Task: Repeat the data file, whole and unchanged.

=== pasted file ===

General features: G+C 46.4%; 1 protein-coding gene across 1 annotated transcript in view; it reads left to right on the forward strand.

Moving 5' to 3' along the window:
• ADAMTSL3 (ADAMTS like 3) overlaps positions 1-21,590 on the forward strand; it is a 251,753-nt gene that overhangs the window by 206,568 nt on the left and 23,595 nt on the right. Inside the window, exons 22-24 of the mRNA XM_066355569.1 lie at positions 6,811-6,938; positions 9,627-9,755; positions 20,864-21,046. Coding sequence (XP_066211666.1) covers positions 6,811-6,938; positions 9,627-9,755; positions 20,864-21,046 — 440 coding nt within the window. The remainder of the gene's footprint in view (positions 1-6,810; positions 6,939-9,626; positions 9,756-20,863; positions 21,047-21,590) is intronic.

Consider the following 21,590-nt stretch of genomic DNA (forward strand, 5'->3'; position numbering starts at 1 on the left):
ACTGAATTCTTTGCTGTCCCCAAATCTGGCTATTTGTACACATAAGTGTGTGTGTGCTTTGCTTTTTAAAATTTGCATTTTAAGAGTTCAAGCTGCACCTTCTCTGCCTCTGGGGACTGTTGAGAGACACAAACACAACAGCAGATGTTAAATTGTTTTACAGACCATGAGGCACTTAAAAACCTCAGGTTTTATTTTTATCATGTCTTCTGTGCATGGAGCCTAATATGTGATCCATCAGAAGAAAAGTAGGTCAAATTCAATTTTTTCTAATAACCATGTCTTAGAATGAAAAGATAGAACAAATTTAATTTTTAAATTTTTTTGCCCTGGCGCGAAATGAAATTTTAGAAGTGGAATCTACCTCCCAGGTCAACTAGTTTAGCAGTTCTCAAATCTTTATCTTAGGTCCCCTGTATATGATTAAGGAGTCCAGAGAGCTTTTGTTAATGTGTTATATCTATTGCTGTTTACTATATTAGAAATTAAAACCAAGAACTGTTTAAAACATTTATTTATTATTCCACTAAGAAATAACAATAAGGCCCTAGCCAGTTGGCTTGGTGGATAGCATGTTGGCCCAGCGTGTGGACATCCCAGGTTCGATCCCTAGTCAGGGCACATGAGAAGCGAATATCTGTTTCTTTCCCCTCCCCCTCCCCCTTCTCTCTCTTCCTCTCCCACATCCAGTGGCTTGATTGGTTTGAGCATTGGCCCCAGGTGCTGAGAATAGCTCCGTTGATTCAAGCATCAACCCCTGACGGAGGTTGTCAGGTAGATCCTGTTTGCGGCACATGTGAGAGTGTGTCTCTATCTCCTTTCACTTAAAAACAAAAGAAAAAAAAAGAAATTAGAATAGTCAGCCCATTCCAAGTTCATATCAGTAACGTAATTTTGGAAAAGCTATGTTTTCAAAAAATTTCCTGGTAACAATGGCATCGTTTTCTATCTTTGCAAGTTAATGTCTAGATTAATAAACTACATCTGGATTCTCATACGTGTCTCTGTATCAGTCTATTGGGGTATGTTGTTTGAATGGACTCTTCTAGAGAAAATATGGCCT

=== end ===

General features: G+C 46.4%; 1 protein-coding gene across 1 annotated transcript in view; it reads left to right on the forward strand.

Moving 5' to 3' along the window:
• ADAMTSL3 (ADAMTS like 3) overlaps positions 1-21,590 on the forward strand; it is a 251,753-nt gene that overhangs the window by 206,568 nt on the left and 23,595 nt on the right. Inside the window, exons 22-24 of the mRNA XM_066355569.1 lie at positions 6,811-6,938; positions 9,627-9,755; positions 20,864-21,046. Coding sequence (XP_066211666.1) covers positions 6,811-6,938; positions 9,627-9,755; positions 20,864-21,046 — 440 coding nt within the window. The remainder of the gene's footprint in view (positions 1-6,810; positions 6,939-9,626; positions 9,756-20,863; positions 21,047-21,590) is intronic.

Consider the following 21,590-nt stretch of genomic DNA (forward strand, 5'->3'; position numbering starts at 1 on the left):
ACTGAATTCTTTGCTGTCCCCAAATCTGGCTATTTGTACACATAAGTGTGTGTGTGCTTTGCTTTTTAAAATTTGCATTTTAAGAGTTCAAGCTGCACCTTCTCTGCCTCTGGGGACTGTTGAGAGACACAAACACAACAGCAGATGTTAAATTGTTTTACAGACCATGAGGCACTTAAAAACCTCAGGTTTTATTTTTATCATGTCTTCTGTGCATGGAGCCTAATATGTGATCCATCAGAAGAAAAGTAGGTCAAATTCAATTTTTTCTAATAACCATGTCTTAGAATGAAAAGATAGAACAAATTTAATTTTTAAATTTTTTTGCCCTGGCGCGAAATGAAATTTTAGAAGTGGAATCTACCTCCCAGGTCAACTAGTTTAGCAGTTCTCAAATCTTTATCTTAGGTCCCCTGTATATGATTAAGGAGTCCAGAGAGCTTTTGTTAATGTGTTATATCTATTGCTGTTTACTATATTAGAAATTAAAACCAAGAACTGTTTAAAACATTTATTTATTATTCCACTAAGAAATAACAATAAGGCCCTAGCCAGTTGGCTTGGTGGATAGCATGTTGGCCCAGCGTGTGGACATCCCAGGTTCGATCCCTAGTCAGGGCACATGAGAAGCGAATATCTGTTTCTTTCCCCTCCCCCTCCCCCTTCTCTCTCTTCCTCTCCCACATCCAGTGGCTTGATTGGTTTGAGCATTGGCCCCAGGTGCTGAGAATAGCTCCGTTGATTCAAGCATCAACCCCTGACGGAGGTTGTCAGGTAGATCCTGTTTGCGGCACATGTGAGAGTGTGTCTCTATCTCCTTTCACTTAAAAACAAAAGAAAAAAAAAGAAATTAGAATAGTCAGCCCATTCCAAGTTCATATCAGTAACGTAATTTTGGAAAAGCTATGTTTTCAAAAAATTTCCTGGTAACAATGGCATCGTTTTCTATCTTTGCAAGTTAATGTCTAGATTAATAAACTACATCTGGATTCTCATACGTGTCTCTGTATCAGTCTATTGGGGTATGTTGTTTGAATGGACTCTTCTAGAGAAAATATGGCCT